Michael Hoch again named “Rector of the Year” by DHV members

University of Bonn Rector Prof. Dr. Dr. h.c. Michael Hoch has for a second time been named “Rector of the Year” by the German Association of University Professors and Lecturers (DHV) for his exemplary performance in office. The distinction was awarded on the basis of an online survey of the Association’s 33,000 members. The awarding was announced today at the German Academics Gala organized by the DHV and Deutsche Universitätsstiftung, conducted online due to the pandemic.

World's first conference on Sustainable AI

Artificial intelligence (AI) can be an important tool for sustainable development to minimize energy usage in large factories or to predict natural disasters before they happen. However, these uses can also have a social and ethical downside. For example, training and tuning AI models produces carbon emissions that harm the environment. Or there are power asymmetries between people when not everyone gets access to the technology. At the world's first conference on the sustainability of artificial intelligence, researchers will discuss environmental, social and economic costs of designing, developing, and using AI from June 15 to 17. The virtual conference is launched by AI ethicist Prof. Aimee van Wynsberghe, Humboldt Professor at the University of Bonn. The conference is supported by the Alexander von Humboldt Foundation and the Institute for Science and Ethics at the University of Bonn.

University of Bonn: Top marks in the global, field-specific Shanghai Rankings

The latest edition of the widely respected “Global Ranking of Academic Subjects 2021” recognized the University of Bonn as Germany's top-ranking university for Mathematics and Economics, whose Agricultural Sciences and Physics departments furthermore rank third nationwide. And many other Bonn departments are following close behind.

AI with swarm intelligence

Communities benefit from sharing knowledge and experience among their members. Following a similar principle - called “swarm learning” - an international research team has trained artificial intelligence algorithms to detect blood cancer, lung diseases and COVID-19 in data stored in a decentralized fashion. This approach has advantage over conventional methods since it inherently provides privacy preservation technologies, which facilitates cross-site analysis of scientific data. Swarm learning could thus significantly promote and accelerate collaboration and information exchange in research, especially in the field of medicine. Experts from the DZNE, the University of Bonn, the information technology company Hewlett Packard Enterprise (HPE) and other research institutions report on this in the scientific journal “Nature”.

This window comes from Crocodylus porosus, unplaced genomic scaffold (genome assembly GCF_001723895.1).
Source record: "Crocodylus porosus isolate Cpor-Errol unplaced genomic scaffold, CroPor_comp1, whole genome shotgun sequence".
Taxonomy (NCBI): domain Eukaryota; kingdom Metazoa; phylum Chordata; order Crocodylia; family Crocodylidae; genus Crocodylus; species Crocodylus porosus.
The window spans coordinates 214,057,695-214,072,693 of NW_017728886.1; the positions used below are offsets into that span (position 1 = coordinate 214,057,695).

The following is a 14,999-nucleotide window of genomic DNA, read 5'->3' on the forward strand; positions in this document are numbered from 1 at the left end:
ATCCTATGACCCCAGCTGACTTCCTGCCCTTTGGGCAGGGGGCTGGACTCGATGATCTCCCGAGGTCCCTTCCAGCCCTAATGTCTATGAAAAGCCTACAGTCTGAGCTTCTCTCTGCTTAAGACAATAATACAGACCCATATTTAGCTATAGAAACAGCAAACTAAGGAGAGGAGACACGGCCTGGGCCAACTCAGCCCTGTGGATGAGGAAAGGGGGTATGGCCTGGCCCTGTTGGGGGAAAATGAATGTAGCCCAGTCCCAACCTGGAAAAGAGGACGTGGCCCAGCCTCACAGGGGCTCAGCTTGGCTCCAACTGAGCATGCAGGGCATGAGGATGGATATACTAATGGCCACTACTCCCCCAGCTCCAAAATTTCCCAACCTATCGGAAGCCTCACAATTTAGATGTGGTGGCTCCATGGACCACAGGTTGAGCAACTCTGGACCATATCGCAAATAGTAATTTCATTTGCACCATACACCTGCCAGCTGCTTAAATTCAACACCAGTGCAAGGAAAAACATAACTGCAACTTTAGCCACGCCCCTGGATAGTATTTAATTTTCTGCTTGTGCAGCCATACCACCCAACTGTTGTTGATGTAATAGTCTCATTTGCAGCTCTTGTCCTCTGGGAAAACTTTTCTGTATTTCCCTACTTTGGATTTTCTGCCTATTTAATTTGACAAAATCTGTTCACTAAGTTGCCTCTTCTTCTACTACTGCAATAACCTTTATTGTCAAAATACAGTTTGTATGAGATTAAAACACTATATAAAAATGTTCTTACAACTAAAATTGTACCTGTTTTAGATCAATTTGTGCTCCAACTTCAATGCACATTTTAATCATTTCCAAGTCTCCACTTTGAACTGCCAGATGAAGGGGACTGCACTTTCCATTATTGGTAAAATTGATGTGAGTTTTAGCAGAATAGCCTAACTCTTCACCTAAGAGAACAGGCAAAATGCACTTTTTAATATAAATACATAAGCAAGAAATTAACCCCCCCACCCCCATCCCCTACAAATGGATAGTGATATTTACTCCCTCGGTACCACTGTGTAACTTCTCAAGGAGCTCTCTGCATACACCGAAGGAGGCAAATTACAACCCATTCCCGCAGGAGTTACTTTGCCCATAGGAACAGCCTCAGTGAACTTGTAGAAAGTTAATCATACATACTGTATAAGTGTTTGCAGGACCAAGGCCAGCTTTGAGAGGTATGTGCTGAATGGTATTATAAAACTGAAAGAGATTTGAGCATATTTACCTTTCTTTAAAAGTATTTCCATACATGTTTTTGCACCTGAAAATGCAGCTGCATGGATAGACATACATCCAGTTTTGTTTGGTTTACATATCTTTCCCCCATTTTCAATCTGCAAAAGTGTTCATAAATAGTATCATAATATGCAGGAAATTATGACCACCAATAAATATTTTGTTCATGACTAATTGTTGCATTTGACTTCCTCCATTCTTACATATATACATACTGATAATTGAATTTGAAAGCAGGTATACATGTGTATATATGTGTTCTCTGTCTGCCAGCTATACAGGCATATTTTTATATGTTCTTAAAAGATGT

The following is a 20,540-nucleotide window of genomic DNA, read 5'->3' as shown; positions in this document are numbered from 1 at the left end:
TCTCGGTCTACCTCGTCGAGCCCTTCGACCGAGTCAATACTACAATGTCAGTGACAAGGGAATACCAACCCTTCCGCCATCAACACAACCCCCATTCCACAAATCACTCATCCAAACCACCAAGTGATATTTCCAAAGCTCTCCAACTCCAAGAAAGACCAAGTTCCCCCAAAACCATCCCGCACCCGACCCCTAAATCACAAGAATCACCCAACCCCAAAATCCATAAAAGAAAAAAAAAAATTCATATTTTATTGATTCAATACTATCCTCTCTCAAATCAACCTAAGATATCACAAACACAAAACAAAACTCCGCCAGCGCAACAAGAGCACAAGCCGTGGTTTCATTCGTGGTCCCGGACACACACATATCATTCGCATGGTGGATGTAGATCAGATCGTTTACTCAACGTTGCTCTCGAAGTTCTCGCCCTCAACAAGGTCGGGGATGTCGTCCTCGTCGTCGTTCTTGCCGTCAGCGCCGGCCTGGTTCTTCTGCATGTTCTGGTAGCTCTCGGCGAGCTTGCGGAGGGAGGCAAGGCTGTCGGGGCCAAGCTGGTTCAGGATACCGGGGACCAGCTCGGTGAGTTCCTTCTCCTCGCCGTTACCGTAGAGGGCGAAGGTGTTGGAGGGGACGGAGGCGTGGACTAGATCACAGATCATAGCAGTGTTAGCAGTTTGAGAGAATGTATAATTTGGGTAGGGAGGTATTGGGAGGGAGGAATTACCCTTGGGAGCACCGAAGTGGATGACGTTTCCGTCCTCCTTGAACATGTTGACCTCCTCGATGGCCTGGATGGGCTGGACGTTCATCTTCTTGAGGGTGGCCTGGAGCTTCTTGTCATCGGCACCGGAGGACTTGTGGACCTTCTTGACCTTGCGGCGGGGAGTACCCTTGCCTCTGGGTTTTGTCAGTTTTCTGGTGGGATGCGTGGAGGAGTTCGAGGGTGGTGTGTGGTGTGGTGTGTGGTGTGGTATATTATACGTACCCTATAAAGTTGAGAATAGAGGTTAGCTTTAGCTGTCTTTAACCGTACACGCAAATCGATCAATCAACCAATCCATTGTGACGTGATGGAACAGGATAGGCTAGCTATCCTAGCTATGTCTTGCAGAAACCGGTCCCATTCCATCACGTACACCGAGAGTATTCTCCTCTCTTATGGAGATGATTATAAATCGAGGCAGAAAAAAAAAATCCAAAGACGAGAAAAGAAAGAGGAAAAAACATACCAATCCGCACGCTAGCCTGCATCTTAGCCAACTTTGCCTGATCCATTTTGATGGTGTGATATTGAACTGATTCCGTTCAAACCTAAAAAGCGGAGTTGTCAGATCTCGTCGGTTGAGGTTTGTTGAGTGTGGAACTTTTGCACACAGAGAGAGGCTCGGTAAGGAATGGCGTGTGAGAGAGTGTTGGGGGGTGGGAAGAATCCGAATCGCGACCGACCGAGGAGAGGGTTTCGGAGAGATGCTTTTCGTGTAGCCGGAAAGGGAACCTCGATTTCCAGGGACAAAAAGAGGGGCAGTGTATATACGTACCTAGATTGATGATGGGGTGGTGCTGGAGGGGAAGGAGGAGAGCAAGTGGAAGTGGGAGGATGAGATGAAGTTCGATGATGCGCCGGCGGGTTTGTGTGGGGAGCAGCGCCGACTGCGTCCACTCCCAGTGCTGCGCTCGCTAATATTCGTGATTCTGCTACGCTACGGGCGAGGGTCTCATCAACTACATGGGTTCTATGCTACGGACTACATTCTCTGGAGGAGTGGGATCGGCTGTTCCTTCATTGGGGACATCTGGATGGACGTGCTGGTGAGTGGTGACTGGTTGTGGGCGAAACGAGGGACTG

Insights into the brain: Collaborative research center goes into the next round

The mammalian brain is extraordinarily complex - it is estimated to consist of around 100 billion nerve cells. Each of these cells is linked via synapses to tens of thousands of other brain cells. How do the elements of such a complex network work together to produce behavior? How do the networks change as a result of disease? For eight years, scientists have been investigating these and other questions in the Collaborative Research Center (CRC) 1089 "Synaptic Micronetworks in Health and Disease" at the University of Bonn. With great success: The German Research Foundation (DFG) is funding the interdisciplinary network for another four years. The requested funding amount is around 11.1 million euros. Partners are the caesar research center in the Max Planck Society and the German Center for Neurodegenerative Diseases in Bonn.

Largest genetic study to date on bipolar disorder

Genetic factors contribute significantly to the development of bipolar disorder. The probably largest analysis to date on the hereditary factors involved has now been published. More than 40,000 affected individuals and 370,000 controls were included in the study; some 320 researchers around the globe were involved. Lead partners for the project included the Icahn School of Medicine, New York, the University of Oslo and the University Hospital Bonn. The results not only provide new insights into the genetic basis of the disease, but also into possible risk factors in living conditions or behavior. They are published in the journal "Nature Genetics".

University of Bonn invites to Unifest 2021

The University of Bonn invites you to Unifest 2021. This year, the University of Bonn is breaking new ground with its Unifest and is planning digital offerings as well as a Graduation Walk around the Hofgartenwiese.

Job changes following breast cancer are frequent in some cases

Breast cancer diagnosis: Around 88 percent of patients survive the dangerous disease in the first five years. Work is important for getting back to normality. Researchers from the University of Bonn and the German Cancer Society investigated how satisfied former patients are with their occupational development over a period of five to six years since diagnosis. About half experienced at least one job change during the study period. Around ten percent of those affected even report involuntary changes. The researchers conclude that there is a need for long-term support measures for patients. The study is now published in the Journal of Cancer Survivorship.

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